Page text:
Being a student is hard. It does not matter if a student has a strong grip on their organisation or not, every single student will have moments where they do not perform as strongly as they perhaps normally would. Some students are visual learners, while others learn best by going through the motions themselves. Some students are mathematically inclined, while others excel at English and literature studies. Some students work well in a timed-environment during an examination, and others earn their best marks for assessments. The simple reality is that every student is different, and one cannot expect them all to take the same tests, or do the same assignments, and average out at the rate of the students sitting in the classroom with them – it just will not happen. Much like one cannot expect a shark to run as fast as a lion on land, one cannot expect a student whose best subject is English literature to excel in a maths test. Students have different strengths, and the education sector – and all institutions that operate within it – should understand and accept this fact. While some schools do understand and value this reality, most them do not. As a result, students are made to feel under an ever-increasing amount of pressure to perform well across the board academically. Because of this self-inflicted pressure, the wellbeing of students is at continued risk. Universities and colleges must ensure that the wellbeing of students in their care is a priority.
The time leading up to examination period for any student can be both frightening and stressful. Students tend to spend most their time leading up to assessments revising, researching, studying, revising, reading, and writing. Even with all this avid preparation, some students fall short of the expectations set of them from their families and educator, and (more importantly) the expectations that they set for themselves. Students often spend so much time mentally preparing, that they quite literally forget about some of the practicalities of taking that dreaded text, or handing in that thesis. Ensuring that one is prepared for their examinations and assignments can be incredibly overwhelming. Whether it is borrowing the right course materials from the library for one’s study, or ensuring that one has access to all the required CIA exam study materials, students are constantly bombarded with the responsibility of maintaining an outpouring of information that they will be trialled and tested on (sometimes more than once). These responsibilities to one’s education can sometimes be the straw that breaks the camel’s back, so to speak, and they can send a student into a downward spiral of stress and depression.
First years especially seem to struggle with finding the balance between their family, friends, and education (and work, for those students that have jobs). As the pressure on students mounts, more and more stories come out about the mental health issues that said students face. It has become abundantly clear – especially in the last few years – that the education system is flawed. There must be more support, more outlets for student needs, and more tools available to help make students’ lives on campus and during their studies easier and more enjoyable. Students often find themselves staying up at all hours of the night studying, and their sleeping patterns are obviously affected by this need to perform well. students dealing with mental health issues need support systems and readily available tools to help them, and it is absolutely vital that universities, colleges, and schools are not only aware of the wellbeing issues of their students, but are going out of their way to aid students in the recovery of their mental health in the wake of academic stress. While there is still a ways to go, there are education institutions that are making positive changes and moving in the right direction. Some universities are even bringing out the big guns, by bringing in therapy animals to help ease the stress of examination period.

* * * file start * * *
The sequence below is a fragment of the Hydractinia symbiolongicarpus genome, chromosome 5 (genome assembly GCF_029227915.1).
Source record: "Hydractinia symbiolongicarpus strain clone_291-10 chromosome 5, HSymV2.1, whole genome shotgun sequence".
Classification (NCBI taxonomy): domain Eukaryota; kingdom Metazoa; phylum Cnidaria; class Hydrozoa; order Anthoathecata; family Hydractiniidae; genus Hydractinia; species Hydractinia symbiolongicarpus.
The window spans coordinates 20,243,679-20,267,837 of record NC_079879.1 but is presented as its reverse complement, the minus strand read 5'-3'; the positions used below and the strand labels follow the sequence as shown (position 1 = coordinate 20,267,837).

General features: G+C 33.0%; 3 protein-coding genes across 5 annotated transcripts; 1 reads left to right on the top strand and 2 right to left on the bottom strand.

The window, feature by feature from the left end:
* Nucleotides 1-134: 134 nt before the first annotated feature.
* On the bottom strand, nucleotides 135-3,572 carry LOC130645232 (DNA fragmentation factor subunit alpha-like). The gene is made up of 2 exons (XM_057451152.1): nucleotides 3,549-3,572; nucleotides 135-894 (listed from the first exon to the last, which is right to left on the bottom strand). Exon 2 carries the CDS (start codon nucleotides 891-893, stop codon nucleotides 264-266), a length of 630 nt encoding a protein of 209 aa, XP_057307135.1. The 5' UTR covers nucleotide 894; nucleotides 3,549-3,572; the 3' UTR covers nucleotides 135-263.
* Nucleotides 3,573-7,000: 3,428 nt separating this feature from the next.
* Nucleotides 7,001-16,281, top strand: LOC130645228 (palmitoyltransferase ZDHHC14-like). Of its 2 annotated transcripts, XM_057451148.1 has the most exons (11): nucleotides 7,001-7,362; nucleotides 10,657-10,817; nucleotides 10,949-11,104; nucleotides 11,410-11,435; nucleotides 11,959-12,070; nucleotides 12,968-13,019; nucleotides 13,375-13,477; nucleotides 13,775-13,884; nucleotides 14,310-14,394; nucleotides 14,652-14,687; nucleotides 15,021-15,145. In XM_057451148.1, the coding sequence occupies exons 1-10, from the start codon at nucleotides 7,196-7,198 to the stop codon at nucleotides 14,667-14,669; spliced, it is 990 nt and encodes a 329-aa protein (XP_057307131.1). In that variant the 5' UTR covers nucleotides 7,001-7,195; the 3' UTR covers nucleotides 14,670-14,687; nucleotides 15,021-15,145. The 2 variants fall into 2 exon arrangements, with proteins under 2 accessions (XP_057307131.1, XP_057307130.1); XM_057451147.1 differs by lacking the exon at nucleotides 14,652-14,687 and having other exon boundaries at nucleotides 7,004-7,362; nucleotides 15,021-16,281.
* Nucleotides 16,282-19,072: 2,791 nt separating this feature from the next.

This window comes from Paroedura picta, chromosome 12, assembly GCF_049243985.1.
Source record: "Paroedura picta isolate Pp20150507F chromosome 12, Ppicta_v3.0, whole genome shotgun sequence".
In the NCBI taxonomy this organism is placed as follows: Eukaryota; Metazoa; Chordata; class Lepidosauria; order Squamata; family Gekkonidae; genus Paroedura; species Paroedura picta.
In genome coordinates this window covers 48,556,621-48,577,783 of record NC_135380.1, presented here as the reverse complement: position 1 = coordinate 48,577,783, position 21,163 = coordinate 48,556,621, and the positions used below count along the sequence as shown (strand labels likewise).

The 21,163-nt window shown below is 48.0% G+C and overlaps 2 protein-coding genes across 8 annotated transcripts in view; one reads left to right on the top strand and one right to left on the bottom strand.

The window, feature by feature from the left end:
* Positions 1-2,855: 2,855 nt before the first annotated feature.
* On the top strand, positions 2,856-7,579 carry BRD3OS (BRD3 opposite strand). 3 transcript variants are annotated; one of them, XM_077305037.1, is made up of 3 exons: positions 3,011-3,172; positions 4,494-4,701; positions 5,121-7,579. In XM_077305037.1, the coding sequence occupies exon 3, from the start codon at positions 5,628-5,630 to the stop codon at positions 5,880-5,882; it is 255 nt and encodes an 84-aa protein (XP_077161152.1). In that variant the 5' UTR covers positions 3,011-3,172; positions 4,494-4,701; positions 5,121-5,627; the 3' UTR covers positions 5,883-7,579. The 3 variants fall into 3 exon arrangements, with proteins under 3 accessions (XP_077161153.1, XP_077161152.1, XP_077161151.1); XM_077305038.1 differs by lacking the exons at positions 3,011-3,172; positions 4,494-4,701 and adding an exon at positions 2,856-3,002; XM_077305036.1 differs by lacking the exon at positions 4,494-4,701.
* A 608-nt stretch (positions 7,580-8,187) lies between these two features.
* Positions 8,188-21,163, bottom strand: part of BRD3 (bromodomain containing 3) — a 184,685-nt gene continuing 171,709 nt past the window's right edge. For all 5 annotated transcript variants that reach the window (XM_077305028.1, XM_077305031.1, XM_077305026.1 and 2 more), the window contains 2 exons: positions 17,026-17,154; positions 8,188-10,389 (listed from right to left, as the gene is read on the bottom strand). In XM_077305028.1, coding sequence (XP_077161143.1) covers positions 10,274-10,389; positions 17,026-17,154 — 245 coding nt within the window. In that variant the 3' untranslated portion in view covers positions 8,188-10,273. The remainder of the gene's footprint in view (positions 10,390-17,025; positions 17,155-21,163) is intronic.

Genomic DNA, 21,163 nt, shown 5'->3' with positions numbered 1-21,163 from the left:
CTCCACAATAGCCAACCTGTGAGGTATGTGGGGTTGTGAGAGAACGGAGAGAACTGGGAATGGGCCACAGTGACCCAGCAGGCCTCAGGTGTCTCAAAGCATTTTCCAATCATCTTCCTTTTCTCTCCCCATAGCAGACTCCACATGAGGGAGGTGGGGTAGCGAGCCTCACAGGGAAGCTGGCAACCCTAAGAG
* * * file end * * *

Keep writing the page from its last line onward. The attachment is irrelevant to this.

For every student, there comes a moment in their education where they falter. For some, it is assignments, and for others it is examinations that are their academic downfall. There is a lot of pressure on the students of today (and yesterday…and tomorrow) to excel in every test, every assignment. The obvious result of this pressure is that the students then add to the pressure by burning themselves out studying and working hard, stressing out about what might happen if they do not get the grade that they are so desperately working towards. Students’ wellbeing unfortunately comes into question when they do not perform to the standards set by themselves and those around them.
It is the responsibility of not only the students themselves, but the educational institutions that they learn in, to ensure that the wellbeing of the students in question is well and truly intact. It is a job that is not being executed to nearly the standard that it must be to be acceptable. Half the battle is knowing the right questions and tactics to use with students struggling with the weight of academic excellence – the other half of the battle is asking the questions and acting upon the answers when necessary. There are schools everywhere that are making positive steps in the right direction, but there is still a ways to go.